ESA offers details on plans for exploring lunar caves

Shane McGlaun - Mar 1, 2021, 5:57am CST
ESA offers details on plans for exploring lunar caves

Back in 2019, the European Space Agency (ESA) asked for ideas for detecting, mapping, and exploring lunar caves. The ESA selected five of those ideas to be studied in more detail, with each addressing a different phase of a potential mission to the moon for exploring lunar caves. There were five Sysnova studies, and three mission scenarios were developed.

One mission study was to perform a preliminary scout of entry pits and underground caves from the moon’s surface. Another was to lower a probe into a pit and access the first part of the cave. The third was to explore an underground lava tube using an autonomous rover. The ESA says that the studies were very different in topic and approach, and they all provided insight into potential technologies for exploring and investigating lunar subsurface geology.

The ESA is working to bring the ideas together with other ESA lunar exploration initiatives. The agency says a combination that would give a maximum scientific return combined the teams behind two of the studies. Studies from the University of Wurzburg and the University of Oviedo are selected to participate in the ESA Concurrent Design Facility study. Both will focus on the second mission scenario of lowering a probe into a pit to access the first part of the cave.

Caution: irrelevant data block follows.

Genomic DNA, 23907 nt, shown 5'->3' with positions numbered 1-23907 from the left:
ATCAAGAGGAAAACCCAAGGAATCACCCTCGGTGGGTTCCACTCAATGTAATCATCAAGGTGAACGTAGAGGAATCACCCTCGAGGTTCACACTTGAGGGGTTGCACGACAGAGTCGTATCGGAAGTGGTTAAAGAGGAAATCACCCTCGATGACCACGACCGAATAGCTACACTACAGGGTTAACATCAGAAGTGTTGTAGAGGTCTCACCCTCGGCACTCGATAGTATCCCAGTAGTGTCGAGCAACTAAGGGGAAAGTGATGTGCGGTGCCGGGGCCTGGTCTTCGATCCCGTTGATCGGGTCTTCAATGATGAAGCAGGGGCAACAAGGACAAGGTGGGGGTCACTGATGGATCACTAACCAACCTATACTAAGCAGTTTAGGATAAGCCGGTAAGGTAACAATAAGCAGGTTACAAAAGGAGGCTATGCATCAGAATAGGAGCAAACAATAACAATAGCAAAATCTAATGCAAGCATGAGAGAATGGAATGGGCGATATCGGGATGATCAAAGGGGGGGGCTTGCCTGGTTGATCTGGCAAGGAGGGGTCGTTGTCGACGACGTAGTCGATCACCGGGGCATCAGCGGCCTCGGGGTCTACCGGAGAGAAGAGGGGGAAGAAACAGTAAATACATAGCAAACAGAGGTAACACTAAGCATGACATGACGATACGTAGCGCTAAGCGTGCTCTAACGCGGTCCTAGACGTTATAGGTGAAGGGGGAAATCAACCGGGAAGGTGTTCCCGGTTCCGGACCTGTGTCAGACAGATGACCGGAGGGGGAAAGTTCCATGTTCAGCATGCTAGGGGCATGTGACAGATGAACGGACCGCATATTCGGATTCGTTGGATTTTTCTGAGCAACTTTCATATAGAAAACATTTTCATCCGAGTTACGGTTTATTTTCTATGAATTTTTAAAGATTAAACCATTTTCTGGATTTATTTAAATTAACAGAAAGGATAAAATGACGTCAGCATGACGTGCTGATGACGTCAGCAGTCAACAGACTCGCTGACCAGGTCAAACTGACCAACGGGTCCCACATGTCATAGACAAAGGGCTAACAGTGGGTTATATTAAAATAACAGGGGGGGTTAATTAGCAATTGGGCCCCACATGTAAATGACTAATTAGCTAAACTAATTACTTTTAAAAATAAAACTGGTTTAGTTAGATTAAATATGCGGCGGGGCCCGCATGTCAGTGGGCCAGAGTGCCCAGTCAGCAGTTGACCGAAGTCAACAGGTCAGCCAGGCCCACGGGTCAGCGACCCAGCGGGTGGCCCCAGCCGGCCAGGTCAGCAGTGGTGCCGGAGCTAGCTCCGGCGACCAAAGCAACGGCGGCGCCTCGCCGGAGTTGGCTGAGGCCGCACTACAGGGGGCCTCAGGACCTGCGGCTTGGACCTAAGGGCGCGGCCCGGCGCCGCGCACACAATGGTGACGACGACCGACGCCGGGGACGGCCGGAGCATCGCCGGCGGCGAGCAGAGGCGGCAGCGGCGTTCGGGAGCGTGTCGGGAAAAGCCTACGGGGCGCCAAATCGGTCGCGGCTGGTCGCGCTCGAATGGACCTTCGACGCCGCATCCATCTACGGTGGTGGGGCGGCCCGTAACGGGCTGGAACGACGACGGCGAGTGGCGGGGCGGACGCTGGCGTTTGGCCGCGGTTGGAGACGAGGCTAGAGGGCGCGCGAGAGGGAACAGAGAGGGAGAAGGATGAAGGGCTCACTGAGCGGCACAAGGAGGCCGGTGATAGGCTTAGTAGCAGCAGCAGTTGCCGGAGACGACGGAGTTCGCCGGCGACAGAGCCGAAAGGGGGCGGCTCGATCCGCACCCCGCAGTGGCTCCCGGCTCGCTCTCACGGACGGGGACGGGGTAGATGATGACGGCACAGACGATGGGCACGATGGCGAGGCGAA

The technologies the teams have developed would allow safe exploration and documentation of the lunar pit, along with a first glimpse inside the tunnels the pit may lead to. The CDF study integrating the results of the other two studies began this week and is planned for the ESA European Large Logistics Lander and Moonlight initiatives. The European Large Logistics Lander mission is designed to enable a series of ESA missions to the moon. The Moonlight initiative aims to bring navigation and telecommunications capabilities to lunar exploration.

The missions being worked on are exploring the concept of lowering a probe into a pit using a tether and would be named Daedalus. It would be a compact spherical probe featuring 3D lidar and stereo vision cameras able to move independently. The goal would be to create a 3D model of the inside of a lava tube.


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